>> What would a Ruby interface to the underlying database engine
    >> (indexed
    >> tables) look like? [...] Is
    >> the impedance mismatch between Ruby (or any other OO language) and
    >> Codd's relational algebra too great to cross smoothly?

    >
    > IANADBA, but FWIW, here's one idea for dealing with the O-R impedance
    > mismatch: model the queries, not the tables.
    >
    > i.e. Create an API that makes it easy to perform relational database
    > operations from an OO language, rather than trying to make a bunch of
    > square data structures look like a big triangular one. Instead of
    > writing a code generator that churns out custom classes to represent a
    > database's tables, and then trying to shoehorn useful behaviours into
    > that, define a set of standard classes and methods that represent the
    > various database elements - table, query, result set, etc. - and the
    > operations you'd perform on them - join, select, dump, etc. This might
    > give users a basic syntax like:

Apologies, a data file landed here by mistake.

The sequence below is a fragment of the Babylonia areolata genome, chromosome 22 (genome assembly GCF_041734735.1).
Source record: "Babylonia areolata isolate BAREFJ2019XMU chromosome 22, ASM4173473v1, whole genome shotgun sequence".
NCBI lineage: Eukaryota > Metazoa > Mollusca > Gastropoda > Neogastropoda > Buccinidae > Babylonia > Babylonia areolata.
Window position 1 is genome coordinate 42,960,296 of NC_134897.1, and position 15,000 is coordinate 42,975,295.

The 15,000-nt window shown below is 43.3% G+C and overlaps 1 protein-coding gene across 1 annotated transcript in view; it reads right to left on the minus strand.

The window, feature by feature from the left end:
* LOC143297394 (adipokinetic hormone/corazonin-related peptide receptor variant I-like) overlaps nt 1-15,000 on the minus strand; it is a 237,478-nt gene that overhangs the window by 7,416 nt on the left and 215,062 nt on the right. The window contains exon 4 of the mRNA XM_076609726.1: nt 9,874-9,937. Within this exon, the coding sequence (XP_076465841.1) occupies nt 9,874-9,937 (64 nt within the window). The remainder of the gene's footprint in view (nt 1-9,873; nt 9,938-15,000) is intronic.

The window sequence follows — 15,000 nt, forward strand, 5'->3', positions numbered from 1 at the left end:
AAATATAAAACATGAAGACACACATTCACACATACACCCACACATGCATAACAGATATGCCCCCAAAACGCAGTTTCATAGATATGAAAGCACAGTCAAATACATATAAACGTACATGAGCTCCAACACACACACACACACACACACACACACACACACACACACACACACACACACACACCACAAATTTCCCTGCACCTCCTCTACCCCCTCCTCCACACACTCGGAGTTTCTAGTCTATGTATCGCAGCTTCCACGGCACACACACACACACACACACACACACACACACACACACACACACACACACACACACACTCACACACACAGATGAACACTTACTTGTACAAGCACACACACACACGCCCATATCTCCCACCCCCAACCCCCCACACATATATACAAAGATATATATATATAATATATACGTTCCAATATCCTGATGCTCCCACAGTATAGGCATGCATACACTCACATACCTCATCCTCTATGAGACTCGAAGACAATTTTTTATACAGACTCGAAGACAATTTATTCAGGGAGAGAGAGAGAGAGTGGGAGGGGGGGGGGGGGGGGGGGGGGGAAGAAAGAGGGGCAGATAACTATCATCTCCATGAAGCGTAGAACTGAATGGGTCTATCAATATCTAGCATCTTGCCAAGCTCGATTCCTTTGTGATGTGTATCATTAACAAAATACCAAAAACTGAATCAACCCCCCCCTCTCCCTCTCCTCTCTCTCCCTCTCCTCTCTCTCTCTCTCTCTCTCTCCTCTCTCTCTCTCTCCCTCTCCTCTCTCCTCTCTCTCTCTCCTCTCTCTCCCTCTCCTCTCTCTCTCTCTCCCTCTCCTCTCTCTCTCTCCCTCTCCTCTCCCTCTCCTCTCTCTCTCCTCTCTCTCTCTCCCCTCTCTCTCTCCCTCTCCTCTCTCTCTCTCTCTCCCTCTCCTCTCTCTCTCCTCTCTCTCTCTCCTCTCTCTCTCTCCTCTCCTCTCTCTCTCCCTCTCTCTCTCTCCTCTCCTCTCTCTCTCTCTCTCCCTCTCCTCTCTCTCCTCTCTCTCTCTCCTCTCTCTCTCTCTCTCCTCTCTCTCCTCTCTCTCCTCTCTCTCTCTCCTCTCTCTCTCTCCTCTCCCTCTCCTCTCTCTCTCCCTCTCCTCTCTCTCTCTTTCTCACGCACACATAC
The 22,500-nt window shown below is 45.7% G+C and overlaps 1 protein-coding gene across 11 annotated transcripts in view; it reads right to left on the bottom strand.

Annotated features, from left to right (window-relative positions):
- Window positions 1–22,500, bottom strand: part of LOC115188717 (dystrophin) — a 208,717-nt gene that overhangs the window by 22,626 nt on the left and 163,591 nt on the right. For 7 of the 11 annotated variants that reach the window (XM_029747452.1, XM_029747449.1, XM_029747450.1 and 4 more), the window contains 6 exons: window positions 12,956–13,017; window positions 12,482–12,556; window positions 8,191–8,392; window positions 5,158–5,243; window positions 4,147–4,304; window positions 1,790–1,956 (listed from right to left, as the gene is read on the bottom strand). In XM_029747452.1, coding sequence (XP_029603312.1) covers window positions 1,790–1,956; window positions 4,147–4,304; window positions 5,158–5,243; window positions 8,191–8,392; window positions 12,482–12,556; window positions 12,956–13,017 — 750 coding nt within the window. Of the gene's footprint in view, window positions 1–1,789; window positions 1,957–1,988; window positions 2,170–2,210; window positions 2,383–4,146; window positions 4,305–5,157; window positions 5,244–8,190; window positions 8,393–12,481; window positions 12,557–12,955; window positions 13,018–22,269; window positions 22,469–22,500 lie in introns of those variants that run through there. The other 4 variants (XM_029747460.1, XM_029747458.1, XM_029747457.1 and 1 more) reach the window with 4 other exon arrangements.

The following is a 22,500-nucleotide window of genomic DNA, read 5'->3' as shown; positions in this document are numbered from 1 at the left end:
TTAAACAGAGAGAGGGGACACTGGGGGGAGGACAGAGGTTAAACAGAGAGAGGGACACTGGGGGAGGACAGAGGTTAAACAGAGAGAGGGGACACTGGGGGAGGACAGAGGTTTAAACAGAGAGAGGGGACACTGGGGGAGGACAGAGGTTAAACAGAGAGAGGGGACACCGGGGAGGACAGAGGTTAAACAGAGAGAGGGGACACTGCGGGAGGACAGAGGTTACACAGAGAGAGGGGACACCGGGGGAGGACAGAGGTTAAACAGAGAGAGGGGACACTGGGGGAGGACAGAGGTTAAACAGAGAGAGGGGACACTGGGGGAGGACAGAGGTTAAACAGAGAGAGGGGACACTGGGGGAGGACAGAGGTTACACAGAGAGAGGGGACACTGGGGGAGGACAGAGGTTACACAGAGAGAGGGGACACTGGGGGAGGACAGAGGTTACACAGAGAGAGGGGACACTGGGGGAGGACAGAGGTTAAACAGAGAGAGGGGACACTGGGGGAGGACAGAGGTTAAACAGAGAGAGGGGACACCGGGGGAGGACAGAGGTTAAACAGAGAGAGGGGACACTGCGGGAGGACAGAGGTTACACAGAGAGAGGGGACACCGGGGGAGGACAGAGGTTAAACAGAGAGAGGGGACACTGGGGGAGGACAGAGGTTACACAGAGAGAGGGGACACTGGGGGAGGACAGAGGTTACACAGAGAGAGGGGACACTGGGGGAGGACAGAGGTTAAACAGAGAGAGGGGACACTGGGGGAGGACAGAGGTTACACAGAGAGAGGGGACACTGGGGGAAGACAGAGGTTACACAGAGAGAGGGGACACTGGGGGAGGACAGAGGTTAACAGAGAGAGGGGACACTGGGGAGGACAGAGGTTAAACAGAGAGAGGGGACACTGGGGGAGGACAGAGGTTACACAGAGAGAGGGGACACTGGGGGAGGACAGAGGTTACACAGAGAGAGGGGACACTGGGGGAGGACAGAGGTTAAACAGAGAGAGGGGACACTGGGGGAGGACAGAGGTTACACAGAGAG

>
    > d = database('My DB')
    > t = d.table:)foo) + d.table:)bar)
    > q = t[field:)size) > 100]
    > r = q.get:)name, :color)
    > r.each { |name, color| puts "#{name} likes #{color}" }
    >
    > which could optionally be dressed up with a bit of db-specific
    > syntactic sugar if desired, allowing users to write more concise
    > expressions such as 'd.foo + d.bar', 't[it.size > 100]', etc.
    >
    > It's an approach I used a couple years back when writing an Apple
    > event bridge for Python. (Apple event-based IPC is an unusual mix of
    > RPC and simple first-class queries with hybrid relational+object
    > semantics.) While the resulting API may feel a little less OO-like
    > than other Python-AE bridges that tried to put a strictly OO face on
    > everything, its query-centric design made it significantly easier to
    > expose the full range of AE functionality and created fewer hidden
    > gotchas and compatibility problems. Admittedly, the full relational
    > database model is a bit more complicated than the Apple Event Object
    > Model, but given the issues with the traditional ORM approach, a
    > query-
    > centric approach could be worth a look.
    >
    > has
    > --
    > http://appscript.sourceforge.net
    > http://rb-appscript.rubyforge.org
    > http://appscript.sourceforge.net/objc-appscript.html
    >
    >
     
    John Joyce, Mar 21, 2007
    #20
    1. Advertising